In a striking admission of the chaotic new reality, in March the advertising goliath Ogilvy & Mather—which counts Coca-Cola, Ford, Kraft, and IBM among its blue-chip clients—launched a dedicated Recession Marketing Practice. Brochures announcing the new venture ooze confidence, but also give off a slightly ominous vibe; they open with a quote from Charles Darwin ("It is not the strong, nor the intelligent who survive, but those who are quickest to adapt") and prominently feature Ogilvy's fatalistic motto: "We sell—or else." ...
Conveniently for ad firms, students of recession and depression economics (from Wharton professors to basement-dwelling business bloggers) advise spending as much on ads as possible—to "steer into the skid," rather than slam on the brakes and wind up in the ditch. According to Ogilvy's own stats, companies with enough cojones "to increase marketing spend" will dramatically enlarge their market share during the recession and—just as enticingly—recover an average of three times faster once happy days return. Counterintuitively, product visibility, more than price cuts or gimmicks like BOGOF (buy one get one free), drives consumers' purchases in tough times. Better, in short, to blow your budget on aggressive advertising than to lose money offering discounts.
But the real challenge—the art, even—of recession marketing is perfecting a pitch that doesn't emphasize your hunger for your cash-conscious buyers' cash. Ogilvy recommends using "reassurance messages"—acknowledgments of the current situation, couched in a spirit of we're-in-this-together-ness. A good example is a recent Allstate commercial, in which Dennis Haysbert (known as 24's crisis-plagued first black president) intones over a Ken Burns-style slideshow of Depression-era photographs, "1931 was not exactly a great year to start a business, but that's when Allstate opened its doors." He goes on, "After the fears subside, a funny thing happens: People start enjoying the small things in life—a home-cooked meal, time with loved ones, appreciating the things we do have, the things we can count on. It's back to basics, and the basics are good." What exactly home cooking has to do with car insurance is unclear, but that's the point. Allstate is feeling our pain.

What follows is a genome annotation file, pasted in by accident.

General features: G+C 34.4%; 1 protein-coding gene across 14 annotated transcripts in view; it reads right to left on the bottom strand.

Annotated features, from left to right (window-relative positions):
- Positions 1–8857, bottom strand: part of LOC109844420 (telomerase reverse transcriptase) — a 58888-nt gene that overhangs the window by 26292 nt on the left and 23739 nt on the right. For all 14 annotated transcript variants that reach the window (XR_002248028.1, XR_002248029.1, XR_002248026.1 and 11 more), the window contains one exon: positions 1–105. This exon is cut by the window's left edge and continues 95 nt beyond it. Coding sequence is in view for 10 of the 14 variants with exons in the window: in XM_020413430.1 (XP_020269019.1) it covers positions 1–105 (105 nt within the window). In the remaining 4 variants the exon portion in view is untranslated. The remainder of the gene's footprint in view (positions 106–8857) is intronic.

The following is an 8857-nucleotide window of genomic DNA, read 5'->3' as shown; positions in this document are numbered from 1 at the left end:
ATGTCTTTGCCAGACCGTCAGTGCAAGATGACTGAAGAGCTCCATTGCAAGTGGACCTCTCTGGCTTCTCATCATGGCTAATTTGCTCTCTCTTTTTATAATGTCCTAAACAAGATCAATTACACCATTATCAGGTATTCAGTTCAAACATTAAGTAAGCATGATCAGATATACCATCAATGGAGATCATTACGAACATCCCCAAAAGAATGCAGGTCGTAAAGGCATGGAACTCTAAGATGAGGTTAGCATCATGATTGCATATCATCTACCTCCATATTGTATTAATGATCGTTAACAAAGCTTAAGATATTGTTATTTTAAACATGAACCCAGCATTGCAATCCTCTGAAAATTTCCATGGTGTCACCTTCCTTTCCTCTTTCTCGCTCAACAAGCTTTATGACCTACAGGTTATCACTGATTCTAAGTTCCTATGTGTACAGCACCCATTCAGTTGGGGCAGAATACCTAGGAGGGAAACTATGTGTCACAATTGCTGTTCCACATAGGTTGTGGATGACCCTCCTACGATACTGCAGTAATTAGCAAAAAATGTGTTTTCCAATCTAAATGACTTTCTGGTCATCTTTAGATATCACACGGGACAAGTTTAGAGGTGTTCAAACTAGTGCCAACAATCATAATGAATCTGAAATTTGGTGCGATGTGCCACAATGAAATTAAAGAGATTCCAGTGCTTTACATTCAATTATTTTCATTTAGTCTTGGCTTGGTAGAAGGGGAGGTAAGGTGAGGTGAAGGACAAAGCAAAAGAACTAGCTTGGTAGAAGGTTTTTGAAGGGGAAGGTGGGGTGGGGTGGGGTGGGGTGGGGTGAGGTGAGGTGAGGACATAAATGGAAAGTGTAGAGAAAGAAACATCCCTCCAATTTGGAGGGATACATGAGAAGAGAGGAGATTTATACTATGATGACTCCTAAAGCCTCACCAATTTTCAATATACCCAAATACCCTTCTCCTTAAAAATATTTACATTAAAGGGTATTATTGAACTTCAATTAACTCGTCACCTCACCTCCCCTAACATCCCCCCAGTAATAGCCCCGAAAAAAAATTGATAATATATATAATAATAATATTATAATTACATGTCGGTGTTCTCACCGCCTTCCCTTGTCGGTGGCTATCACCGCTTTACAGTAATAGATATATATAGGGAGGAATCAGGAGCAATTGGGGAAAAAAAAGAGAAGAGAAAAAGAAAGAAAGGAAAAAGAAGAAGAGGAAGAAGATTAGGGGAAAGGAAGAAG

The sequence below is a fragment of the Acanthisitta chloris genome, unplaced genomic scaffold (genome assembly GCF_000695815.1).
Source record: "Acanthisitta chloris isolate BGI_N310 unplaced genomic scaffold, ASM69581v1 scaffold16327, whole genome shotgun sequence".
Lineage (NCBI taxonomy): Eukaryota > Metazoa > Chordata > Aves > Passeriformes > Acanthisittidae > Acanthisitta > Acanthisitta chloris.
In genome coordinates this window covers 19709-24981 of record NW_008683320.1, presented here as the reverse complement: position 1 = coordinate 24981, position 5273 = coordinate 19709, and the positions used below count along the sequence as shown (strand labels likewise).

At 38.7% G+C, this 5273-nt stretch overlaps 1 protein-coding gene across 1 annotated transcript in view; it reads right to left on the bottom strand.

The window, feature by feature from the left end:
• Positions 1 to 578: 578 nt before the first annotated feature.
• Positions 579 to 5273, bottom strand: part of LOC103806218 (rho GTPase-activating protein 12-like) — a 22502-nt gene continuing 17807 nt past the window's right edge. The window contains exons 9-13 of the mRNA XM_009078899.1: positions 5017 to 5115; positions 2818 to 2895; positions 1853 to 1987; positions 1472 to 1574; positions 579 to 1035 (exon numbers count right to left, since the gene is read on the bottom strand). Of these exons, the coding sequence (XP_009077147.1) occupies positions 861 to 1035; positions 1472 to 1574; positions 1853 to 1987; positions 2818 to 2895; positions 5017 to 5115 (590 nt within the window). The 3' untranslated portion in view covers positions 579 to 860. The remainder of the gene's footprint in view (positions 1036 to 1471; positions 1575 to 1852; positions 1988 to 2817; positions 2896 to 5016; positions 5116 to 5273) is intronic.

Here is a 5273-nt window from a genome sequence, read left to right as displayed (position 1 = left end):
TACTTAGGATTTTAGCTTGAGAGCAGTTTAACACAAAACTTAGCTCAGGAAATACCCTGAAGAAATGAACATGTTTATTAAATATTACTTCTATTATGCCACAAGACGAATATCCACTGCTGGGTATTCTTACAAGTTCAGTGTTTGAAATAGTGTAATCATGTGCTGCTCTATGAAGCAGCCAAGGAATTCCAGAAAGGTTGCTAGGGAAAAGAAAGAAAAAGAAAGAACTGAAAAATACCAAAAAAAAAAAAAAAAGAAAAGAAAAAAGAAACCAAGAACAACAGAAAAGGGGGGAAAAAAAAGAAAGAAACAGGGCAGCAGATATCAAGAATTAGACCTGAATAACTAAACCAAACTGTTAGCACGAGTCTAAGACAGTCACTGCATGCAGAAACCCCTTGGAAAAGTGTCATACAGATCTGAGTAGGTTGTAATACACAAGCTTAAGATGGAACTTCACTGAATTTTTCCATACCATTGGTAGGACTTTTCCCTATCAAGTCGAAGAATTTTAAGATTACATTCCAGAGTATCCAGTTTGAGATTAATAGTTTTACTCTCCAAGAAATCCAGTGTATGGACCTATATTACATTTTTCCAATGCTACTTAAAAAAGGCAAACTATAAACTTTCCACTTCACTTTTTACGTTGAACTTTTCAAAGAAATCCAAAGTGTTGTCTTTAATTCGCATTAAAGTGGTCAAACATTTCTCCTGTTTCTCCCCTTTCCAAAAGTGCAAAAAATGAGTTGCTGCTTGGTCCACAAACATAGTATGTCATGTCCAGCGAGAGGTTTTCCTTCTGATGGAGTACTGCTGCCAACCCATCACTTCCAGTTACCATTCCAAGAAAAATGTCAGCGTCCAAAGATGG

Not that any of this has to be true or even reflect consumers' best interests: Reassurance messages, Ogilvy notes, "don't need to be purely rational, of course. Indeed, there is growing evidence that emotionally based messages are more persuasive than rational ones." Hard to believe companies pay big bucks for news flashes like this.
they open with a quote from Charles Darwin ("It is not the strong, nor the intelligent who survive, but those who are quickest to adapt") and prominently feature Ogilvy's fatalistic motto: "We sell—or else." ...